SANTA MONICA, Calif. Julie Christie jokes that she comes out of seclusion to do a movie about once a decade. And just about as often, the Academy Award-winning actress earns an Oscar nomination for the effort.
The same could happen with Christie's remarkable performance as a woman succumbing to Alzheimer's in "Away From Her." The Oscar buzz began more than a year ago when the movie debuted at the Toronto International Film Festival, continued after the movie hit theaters last May, and remains as strong as ever. (On Thursday, Christie earned a Golden Globe nomination as best actress.)
A best-actress Oscar winner as a model who sleeps her way to the top in 1965's "Darling," Christie quickly became choosy about films. Yet she found plum roles that earned her two more nominations, for 1971's "McCabe & Mrs. Miller" and 1997's "Afterglow."
A homebody who prefers to stay on her small farm in Wales, the 67-year-old Christie dreads the thought of being back in Oscar contention.
"Deep anxiety. Huge anxiety," Christie said of the awards rigamarole, which drags on for months until the Oscars finally are handed out Feb. 24.
In an interview with The Associated Press at a luxury beach-front hotel, Christie described how out of place she feels when publicists and awards handlers plot strategy to keep her in the minds of voters for the Oscars and other film honors.
"It's like, 'You may have to go to Mars and pretend to be a Martian,"' Christie said. "I think, oh, I don't know any Martians. Can you give me some rules? And you're told, 'No, you've just got to make up how to be like a Martian, and you must not be discovered.' So the moment anyone says the word Oscar, the anxiety sets in."
The O-word was inevitable for Christie's performance in "Away From Her," the directing debut of actress Sarah Polley, who adapted the screenplay from Alice Munro's story "The Bear Came Over the Mountain."
Christie plays Fiona, a woman whose long, sometimes shaky marriage to a once-adulterous but now steadfast husband, Grant (Gordon Pinsent), goes into decline as her memory fades from Alzheimer's.
To ease Grant's pain, Fiona checks herself into an institution while she still retains most of her faculties. But she deteriorates so quickly that she no longer recognizes Grant, who suffers through quiet jealousy as his wife transfers her affections in a flirtation with another aging patient.
Christie remains as luminous as in her "Darling" days, radiating the effervescence of the woman Fiona once was even amid her mental decline.
Did the role make Christie consider her own mortality?
"It might have, but I think a lot already about my own mortality. It made me think much more practically. Thinking about your mortality is an extremely practical thing to do," Christie said. "It made me think, I've got to get down to some really serious thinking when I write my will about what I want to happen and what not happen.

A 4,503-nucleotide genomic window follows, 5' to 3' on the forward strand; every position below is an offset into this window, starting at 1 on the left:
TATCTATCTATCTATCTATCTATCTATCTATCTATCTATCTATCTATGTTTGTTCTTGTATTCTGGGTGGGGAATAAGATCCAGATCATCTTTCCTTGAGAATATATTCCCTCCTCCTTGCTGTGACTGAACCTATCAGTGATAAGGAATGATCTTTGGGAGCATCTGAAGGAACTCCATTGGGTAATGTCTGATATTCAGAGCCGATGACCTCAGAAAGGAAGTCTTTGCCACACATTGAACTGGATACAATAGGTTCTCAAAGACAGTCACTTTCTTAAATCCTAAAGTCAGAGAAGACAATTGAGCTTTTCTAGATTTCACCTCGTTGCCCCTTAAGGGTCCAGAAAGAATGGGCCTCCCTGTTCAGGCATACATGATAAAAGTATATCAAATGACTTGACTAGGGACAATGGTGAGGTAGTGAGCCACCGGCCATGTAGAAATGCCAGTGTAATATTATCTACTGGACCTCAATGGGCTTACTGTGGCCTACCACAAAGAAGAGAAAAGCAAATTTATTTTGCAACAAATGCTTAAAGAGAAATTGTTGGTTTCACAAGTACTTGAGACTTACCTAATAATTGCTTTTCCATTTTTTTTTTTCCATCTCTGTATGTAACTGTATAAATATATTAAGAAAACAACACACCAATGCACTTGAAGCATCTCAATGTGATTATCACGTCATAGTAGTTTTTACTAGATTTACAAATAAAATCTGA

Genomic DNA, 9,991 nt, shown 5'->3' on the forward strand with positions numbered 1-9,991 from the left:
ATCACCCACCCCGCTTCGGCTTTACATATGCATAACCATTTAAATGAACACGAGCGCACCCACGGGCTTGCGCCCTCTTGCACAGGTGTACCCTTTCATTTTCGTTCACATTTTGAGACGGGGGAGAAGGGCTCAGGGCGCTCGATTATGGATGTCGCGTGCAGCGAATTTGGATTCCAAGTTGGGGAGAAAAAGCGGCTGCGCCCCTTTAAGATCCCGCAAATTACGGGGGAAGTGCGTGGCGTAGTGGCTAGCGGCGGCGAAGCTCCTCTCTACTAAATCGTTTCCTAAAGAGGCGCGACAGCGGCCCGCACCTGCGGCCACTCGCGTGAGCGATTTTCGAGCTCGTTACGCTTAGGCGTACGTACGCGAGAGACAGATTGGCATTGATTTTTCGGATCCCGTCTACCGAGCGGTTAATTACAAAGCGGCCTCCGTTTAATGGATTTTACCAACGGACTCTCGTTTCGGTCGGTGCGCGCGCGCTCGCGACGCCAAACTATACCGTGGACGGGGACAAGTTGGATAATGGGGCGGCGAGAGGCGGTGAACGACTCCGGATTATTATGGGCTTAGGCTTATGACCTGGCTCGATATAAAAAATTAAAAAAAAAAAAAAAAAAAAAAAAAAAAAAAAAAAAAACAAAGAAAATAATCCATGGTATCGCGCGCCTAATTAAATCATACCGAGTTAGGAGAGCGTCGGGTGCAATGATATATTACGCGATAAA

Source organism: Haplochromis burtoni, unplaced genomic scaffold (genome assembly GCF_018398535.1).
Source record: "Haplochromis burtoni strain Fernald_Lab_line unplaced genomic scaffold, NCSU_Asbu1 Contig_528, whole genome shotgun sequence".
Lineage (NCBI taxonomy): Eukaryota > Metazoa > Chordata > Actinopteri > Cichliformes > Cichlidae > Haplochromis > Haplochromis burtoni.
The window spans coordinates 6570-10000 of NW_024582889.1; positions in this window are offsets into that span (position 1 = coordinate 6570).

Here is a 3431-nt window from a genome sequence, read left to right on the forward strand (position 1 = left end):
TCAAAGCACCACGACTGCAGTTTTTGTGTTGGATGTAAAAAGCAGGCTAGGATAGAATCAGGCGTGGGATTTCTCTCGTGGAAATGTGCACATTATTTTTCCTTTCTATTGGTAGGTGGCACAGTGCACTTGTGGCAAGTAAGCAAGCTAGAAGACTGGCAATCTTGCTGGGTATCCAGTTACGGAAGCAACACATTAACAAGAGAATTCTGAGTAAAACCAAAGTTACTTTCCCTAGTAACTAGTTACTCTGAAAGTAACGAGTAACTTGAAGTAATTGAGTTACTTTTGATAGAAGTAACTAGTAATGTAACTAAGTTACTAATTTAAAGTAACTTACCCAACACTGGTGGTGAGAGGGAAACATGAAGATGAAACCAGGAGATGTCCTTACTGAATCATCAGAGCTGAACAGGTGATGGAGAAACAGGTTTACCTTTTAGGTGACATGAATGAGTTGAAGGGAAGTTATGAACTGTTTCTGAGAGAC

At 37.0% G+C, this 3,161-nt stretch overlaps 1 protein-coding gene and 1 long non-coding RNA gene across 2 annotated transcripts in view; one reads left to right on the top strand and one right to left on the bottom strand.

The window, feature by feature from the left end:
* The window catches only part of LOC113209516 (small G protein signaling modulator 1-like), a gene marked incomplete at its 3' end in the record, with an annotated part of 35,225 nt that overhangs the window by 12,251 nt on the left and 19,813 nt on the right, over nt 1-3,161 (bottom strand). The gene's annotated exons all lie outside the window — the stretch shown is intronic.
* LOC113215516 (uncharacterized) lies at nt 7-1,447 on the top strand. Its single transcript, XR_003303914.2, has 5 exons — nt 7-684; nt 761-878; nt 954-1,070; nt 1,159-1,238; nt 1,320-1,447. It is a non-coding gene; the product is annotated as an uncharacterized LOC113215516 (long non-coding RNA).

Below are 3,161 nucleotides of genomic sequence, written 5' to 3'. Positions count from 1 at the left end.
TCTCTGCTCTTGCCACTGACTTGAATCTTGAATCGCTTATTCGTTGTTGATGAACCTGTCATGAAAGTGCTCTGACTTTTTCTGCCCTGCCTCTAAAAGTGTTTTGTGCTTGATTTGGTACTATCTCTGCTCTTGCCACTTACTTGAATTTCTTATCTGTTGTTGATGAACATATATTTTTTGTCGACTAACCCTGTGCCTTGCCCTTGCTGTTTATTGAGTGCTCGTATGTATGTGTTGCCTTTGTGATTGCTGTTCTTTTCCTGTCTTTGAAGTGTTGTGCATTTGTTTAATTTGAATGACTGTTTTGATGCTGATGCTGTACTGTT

"I would never do what Fiona did, I'm pretty sure. I wouldn't have the guts. ... I can't see many people having the fiber or the backbone to actually check themselves into an institution in order to save the pain of the person they love. I think I'd rather take pills, myself. Why bother with institutions? It costs money. Somebody's got to pay for it."
Christie already had firsthand experience with Alzheimer's. With people living longer nowadays, acquaintances and parents of many of her friends developed the disease, she said.
"A dear friend of mine in Wales, a farmer, she was about 80 years old. She was my neighbor. She taught me a lot about farming, like how you call a pig when you've lost the pig. The noise you make," Christie said. "Anyway, she eventually got ill in this way, and I spent some time with her. Quite intense time. She was in a home."
Convincing Christie to take the role was a challenge for Polley, who first read Munro's story flying home to Canada from Iceland, where she had just finished the 2002 film "No Such Thing," in which Christie had a small part.
Polley immediately imagined Christie as Fiona. But Christie has made as much of a career turning down films as she has acting.
After "Darling" and her followup, "Dr. Zhivago," Christie started declining high-profile offers in favor of smaller, less commercial films such as "Fahrenheit 451" and "Far From the Madding Crowd."
As the years passed, Christie became less inclined to work and found fewer parts that interested her.
"I knew it would be difficult, because she's not the most ambitious of actors in the world, and she's not that interested in working all the time," Polley said. "She really liked the script and spent about two months really agonizing over it, then gave a very definite, 'No."'
It took months of arm-twisting before Christie finally agreed, "and once she did, it kind of became clear why it's so hard to get a yes out of her," Polley said. "Because she gives all of herself to what she does. Once she said yes, she was more committed than anybody."
Christie continues to take small parts in such films as "Harry Potter and the Prisoner of Azkaban," "Troy" and "Finding Neverland," saying the workload is slight and the paychecks help cover the upkeep of her centuries-old farm.
Polley and Christie share a desire to do interesting, unusual work, which generally means staying away from Hollywood.
"It's been a kind of greed and a kind of egotism, but it's not necessarily wanting to avoid the Hollywood thing, but in fact, it incorporates wanting to avoid the Hollywood thing, because the Hollywood thing is so inevitably not original," Christie said. "It's avoiding non-originality, so that means you're really down to a very small choice."
Christie now has nothing on her schedule and said she's in no hurry to go back to work.
"I might never make a film again. Maybe that 10-year thing won't happen," Christie said. "Or maybe it'll be 40 years and the call will come in, and I'll have just had my heart attack and go, '(Gosh), I missed it."'